Mantic Ghouls
Useful, cheap bad guys for all eras.

Empress Moderns
Well sculpted. At $3 a pop I felt they were better than the Infinity Ariadneans which sell for $10 each...

Quar
Because they are quirky and awesome. In fact, anything by Zombiesmith falls into this category.  Viking teddies anyone?

GZG UNSC
My favourite 15mm infantry (though Khurasan is the best overall manufacturer)

West Wind Werewolves
Again, cheapish, solid sculpts and useful for a wide range of settings.

All of my picks are aimed at the fairly-cheap-but-useful/good category. Whilst I like, say, Infinity they are expensive and a mongrel to paint; at the other end of the spectrum Wargames Factory zombies are a cheap source of body parts for projects but are rather awkward, repetitive sculpts.

I'm going to toss in a booby prize - the most odd sculpts in my collection are the militia/SWAT guys from Urban War whose proportions make me grind my teeth, followed by the Wargames Factory vikings with their breakable tiny weapons and ill-connecting limbs.

Sunday, 8 January 2017

Diary of an Average Painter #4: A lick (wash?) and a promise

I'm going to do an article on "kids toys as wargame minis" but this post will highlight one quick method of turning plastic-y junk into tabletop minis - the good old wash.  This is simply using very watery dark paint (i.e. 50/50 water and black/brown paint) or premade bottles such as GW's Nuln Oil.
It is brushed over the toy, and pools into the cracks, giving more "depth" to the model and dulling any plastic sheen.

Exhibit A: A $10 plastic model of the Milennium Falcon, from a local junk shop
You can see the wash on the bottom left corner

The other side is washed. (I left the radar unwashed for contrast but I forgot to tell my photographer/wife about it) 
So -3 minutes later with black wash casually slopped all over it - look how much more realistic is looks.  It is now similar to hobby-grade kits available for $50+....    
(Interestingly, it is very similar to the prepainted FFG model for their X-Wing game that costs $52 - guess those flight stands and unit cards must cost $42 to make...)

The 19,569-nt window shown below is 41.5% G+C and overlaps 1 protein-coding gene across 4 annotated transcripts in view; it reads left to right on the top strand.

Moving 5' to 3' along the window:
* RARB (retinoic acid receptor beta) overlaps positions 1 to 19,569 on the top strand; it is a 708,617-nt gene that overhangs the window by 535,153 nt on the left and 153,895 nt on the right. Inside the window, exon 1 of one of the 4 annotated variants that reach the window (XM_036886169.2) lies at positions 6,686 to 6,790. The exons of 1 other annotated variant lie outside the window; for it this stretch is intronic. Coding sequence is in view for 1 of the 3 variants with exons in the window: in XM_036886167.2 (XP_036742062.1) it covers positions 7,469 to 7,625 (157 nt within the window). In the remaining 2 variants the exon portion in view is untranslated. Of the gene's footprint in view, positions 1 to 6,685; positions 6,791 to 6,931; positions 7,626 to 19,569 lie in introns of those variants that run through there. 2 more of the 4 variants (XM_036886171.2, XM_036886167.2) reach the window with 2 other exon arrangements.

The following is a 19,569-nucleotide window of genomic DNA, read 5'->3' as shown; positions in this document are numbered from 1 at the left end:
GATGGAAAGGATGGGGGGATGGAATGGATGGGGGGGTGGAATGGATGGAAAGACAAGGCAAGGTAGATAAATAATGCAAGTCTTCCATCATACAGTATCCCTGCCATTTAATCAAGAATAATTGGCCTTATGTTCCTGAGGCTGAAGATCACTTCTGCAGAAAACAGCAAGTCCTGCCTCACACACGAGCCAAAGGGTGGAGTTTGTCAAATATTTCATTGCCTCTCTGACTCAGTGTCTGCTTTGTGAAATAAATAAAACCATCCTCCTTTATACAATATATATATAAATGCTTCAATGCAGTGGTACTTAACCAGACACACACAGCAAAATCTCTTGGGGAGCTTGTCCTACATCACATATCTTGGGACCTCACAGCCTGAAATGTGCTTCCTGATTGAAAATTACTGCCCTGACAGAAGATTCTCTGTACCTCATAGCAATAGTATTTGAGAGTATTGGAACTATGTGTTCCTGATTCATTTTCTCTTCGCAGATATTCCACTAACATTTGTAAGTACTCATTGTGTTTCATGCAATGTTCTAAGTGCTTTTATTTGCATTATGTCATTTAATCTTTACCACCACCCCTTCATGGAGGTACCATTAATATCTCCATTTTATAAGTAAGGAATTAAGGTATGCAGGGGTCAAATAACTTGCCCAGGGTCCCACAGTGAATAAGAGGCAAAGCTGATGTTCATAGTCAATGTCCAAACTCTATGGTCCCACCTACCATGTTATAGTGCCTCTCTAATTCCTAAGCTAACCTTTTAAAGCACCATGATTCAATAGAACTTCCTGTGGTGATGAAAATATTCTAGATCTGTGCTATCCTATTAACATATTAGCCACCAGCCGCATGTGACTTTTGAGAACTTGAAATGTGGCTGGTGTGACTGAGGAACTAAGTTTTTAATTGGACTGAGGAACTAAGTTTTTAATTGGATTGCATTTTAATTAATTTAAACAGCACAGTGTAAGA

As you can see by the models nearby, I planned to use it as a 15mm dropship or a mothership for space fighters... but it's too iconic - everyone walks past and says "wow, Milennium Falcon!" grrr

Another source of cheap models are junky collectibles such as the Heroclix, Horroclix, and Mage Knight games - or any prepainted plastic toy in the right scale. They usually have hideous factory paint jobs and there are some hideously deformed sculpts... ...but there are decent ones among them. The trick is looking past the paint and seeing the model.

These Mage Knight princesses were both broken - the yellow paint was unsuited to washing so I redid it in blue. It is a bit of a dodgy sculpt. The blue princess shows the dangers of too much wash - a bit of a dirty urchin look. It's easy enough to fix with flesh paint - but I'm lazy.

The one on the far left shows the bendy plastic they are made from; the others are more promising; most simply got a brown wash and some highlights (i.e. grey on the black cloak, light metallic edge on the sword). A wash also does wonders for making hair look less "flat."

These Heroclix are lesser-known superheroes so I don't get people saying "ah - Avengers!" in my Weird War II game. (the brown based models are West Wind SOTR minis)

...more, this time with West Wind Germans.  Bonus points for identifying all the models!

These models show a few simple ways to make them look less plastic-y:
As well as a wash, they often get a highlight in a lighter shade - i.e. brighter red on cloak creases of Magdalena(l), and butt cheeks of Witchblade(r) - where the sunlight naturally catches the mini.  The Nazi in the middle had his cloak edged in grey so he didn't look like a shiny blob of black. 
To finish, I streaked the hair of Witchblade to give it depth, and dulled the bronze kneeplates of Magdalena with a wash.

I see there is some sort of prepainted D&D game which might be fruitful for cheap models, but with postage from US skyrocketing my sources of cheap clix have dried up - the postage costs many times more than the models.

These Confrontation minis are going to be "Lucky 13th" gunmages for Warmachine. They are 100x nicer than the official sculpts (if you've seen the bland little out-of-scale pygmies in a game, you'd know what I'm talking about).

The "chainmail bikini" trope is ingrained; I originally gave her brown leather pants but it looked odd... 
These are Dragyri from Dark Age. Since the game was "unsupported" at the time I think I picked up the lot for $30 from an online sale - I got a complete warband for the price of a single Warmachine jack.  They will be a faction for my homebrew Middleheim rules.

The centrepiece models. I find it interesting that a race of insectile flea-like beings would have females with mammaries...  Us wargamers must be a sad bunch...

Saturday, 7 January 2017

Pay-2-Win Rant

This is a PC gaming topic which interests me at the moment.
What is pay-to-win?  The source of all wisdom, Wikipedia, says:

In some multiplayer free-to-play games, players who are willing to pay for special items or downloadable content may be able to gain a significant advantage over those playing for free. Critics of such games call them "pay-to-win" (p2w) games.   Wikipedia